Contact: Jacob McConnico, or 336-758-5237.

WFU STUDENTS HOST PANCAKE BREAKFAST FOR TSUNAMI RELIEF — The Student Leadership Council of Wake Forest University's Divinity School will host a benefit pancake breakfast between 8:30 a.m. and 9:30 a.m. March 1 in the Lower Auditorium of Wingate Hall. All proceeds will go to the American Red Cross Tsunami Relief Fund. According to organizers, the fundraiser was initiated because media coverage of the tsunami disaster continues to slowly diminish, but the amount of work needed to finish rebuilding remains significant. The all-you-can-eat breakfast will include pancakes, eggs, bacon, grits, juice, milk and Starbucks coffee. Cost is $3 per person. Additional donations will be accepted. A brief prayer will be held for survivors and the rebuilding process at 9 a.m. Money raised from this event will be combined with the more than $9,000 that Wake Forest students have raised through other campus-wide events and distributed to the American Red Cross.

Contact: Pam Barrett, or 336-758-5237.

DIPLOMACY OFFERS BEST BET FOR PROGRESS IN N. KOREA — China, one of North Korea's strongest allies and its main trading partner, will likely play a big role in efforts to bring North Korea back to a multilateral negotiation table, said Wei-chin Lee, professor of political science at Wake Forest University and an expert on politics in China and Taiwan. "These recent developments probably will not create too much impact on U.S. policy toward North Korea due to the United States' extensive military involvement in Iraq and the Iranian nuclear issue," Lee said. "It seems that China will play a significant role, assuming that China wants to use the North Korean issue to be a bargaining chip to influence U.S. policy toward Taiwan, and assuming that China does not want to see the rise of a stronger Japan in military capability in the region." Lee said the United States should pursue a multilateral approach to the North Korean issue and should urge China to take a more active role to pressure North Korea to come back to the negotiation table.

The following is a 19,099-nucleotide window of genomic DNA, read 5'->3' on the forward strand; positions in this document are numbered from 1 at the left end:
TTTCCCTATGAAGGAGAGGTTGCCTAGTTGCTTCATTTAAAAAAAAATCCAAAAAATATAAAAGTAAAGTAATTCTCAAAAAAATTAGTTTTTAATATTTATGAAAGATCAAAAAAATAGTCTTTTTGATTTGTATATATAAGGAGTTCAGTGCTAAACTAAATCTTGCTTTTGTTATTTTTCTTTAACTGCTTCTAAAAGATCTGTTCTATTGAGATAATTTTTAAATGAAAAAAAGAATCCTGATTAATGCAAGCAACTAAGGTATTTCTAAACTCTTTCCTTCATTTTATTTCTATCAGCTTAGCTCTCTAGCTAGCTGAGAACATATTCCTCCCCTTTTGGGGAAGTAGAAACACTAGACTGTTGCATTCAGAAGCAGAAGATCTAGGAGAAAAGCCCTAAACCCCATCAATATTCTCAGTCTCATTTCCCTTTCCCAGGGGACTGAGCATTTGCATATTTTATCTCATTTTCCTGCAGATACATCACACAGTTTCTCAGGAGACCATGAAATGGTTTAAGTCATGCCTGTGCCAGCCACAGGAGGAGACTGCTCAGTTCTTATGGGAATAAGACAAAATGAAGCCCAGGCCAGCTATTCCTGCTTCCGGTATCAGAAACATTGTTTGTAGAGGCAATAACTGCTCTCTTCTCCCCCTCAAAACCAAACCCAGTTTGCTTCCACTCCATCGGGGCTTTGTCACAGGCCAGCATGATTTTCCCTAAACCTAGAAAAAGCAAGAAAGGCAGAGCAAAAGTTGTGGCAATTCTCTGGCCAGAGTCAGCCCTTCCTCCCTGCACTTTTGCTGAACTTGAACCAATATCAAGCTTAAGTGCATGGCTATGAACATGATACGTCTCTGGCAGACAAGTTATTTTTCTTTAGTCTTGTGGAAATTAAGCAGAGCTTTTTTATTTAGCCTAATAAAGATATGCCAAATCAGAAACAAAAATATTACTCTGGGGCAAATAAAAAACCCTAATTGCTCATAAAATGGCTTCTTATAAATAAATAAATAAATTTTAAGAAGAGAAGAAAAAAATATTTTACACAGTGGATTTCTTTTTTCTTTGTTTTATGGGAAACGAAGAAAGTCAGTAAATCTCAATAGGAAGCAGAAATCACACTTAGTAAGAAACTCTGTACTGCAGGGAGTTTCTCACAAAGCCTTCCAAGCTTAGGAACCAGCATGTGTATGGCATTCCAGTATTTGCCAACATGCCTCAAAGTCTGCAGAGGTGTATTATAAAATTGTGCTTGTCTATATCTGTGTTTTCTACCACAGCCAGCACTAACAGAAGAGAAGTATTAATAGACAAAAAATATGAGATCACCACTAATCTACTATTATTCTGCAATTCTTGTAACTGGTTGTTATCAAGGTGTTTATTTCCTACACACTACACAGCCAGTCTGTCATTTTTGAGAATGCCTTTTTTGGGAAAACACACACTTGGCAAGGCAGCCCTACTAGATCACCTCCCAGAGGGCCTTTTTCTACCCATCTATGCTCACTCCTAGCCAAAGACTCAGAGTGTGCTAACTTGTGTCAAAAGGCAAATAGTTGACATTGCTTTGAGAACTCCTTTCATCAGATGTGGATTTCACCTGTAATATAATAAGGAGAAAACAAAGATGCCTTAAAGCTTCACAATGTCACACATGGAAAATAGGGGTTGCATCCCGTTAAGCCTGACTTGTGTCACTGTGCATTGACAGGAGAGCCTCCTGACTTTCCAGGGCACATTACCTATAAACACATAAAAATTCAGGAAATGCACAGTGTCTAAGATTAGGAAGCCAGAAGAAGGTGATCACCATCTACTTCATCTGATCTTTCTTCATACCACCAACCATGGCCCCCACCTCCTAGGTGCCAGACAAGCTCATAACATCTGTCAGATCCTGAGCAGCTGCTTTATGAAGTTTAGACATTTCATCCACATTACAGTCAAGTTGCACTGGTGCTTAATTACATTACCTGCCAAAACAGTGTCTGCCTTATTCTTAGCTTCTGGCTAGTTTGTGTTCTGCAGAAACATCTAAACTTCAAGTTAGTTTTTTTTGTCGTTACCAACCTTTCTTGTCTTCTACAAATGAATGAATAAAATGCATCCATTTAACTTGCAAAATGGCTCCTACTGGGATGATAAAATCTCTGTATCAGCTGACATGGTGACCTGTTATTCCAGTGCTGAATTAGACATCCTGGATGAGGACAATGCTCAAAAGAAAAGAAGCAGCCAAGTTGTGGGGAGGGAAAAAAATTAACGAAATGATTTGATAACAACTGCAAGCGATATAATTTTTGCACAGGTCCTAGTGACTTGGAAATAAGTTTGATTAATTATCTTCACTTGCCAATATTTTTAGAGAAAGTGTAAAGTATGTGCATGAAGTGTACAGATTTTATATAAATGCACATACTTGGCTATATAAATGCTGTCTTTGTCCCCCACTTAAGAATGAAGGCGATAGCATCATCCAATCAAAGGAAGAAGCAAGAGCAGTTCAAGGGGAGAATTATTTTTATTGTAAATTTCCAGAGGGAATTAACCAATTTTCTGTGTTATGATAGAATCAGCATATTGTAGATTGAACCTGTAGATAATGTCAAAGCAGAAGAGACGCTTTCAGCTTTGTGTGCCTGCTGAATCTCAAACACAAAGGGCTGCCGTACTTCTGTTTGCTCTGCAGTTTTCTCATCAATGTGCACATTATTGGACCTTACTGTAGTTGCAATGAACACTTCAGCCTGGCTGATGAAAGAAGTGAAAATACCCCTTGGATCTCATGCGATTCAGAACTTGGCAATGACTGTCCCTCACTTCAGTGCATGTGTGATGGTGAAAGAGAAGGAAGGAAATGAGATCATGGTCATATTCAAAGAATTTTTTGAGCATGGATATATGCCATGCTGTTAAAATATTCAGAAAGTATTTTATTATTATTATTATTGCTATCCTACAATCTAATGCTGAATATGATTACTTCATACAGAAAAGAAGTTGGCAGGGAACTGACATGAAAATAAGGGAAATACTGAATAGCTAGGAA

Contact: Jacob McConnico, or 336-758-5237.

WAKE FOREST STUDENT COLLECTS PROM DRESSES FOR HIGH SCHOOL STUDENTS — Wake Forest junior Kelly Williamson knows that for many high school girls, the perfect prom dress is financially out of reach. That is why Williamson, who is from Gastonia, started the first campus-wide prom dress drive at Wake Forest. The drive is sponsored by Wake Forest's Volunteer Service Corps, the Wake Forest chapter of Delta Sigma Theta sorority and The Salvation Army Thrift Store. Williamson, a member of Delta Sigma Theta, says she already has some dresses and has received verbal promises of more donations. "Lots of girls have told me they have more dresses at home, and will bring them back after spring break," Williamson said. On Feb. 28, Williamson will take her first collection of dresses to The Salvation Army Thrift Store at 4239 Patterson Avenue in Winston-Salem, where high school students can buy them for discount prices. Williamson plans to take another group of dresses to the thrift store after Wake Forest students return from spring break.

Contact: Maggie Barrett, or 336-758-5237.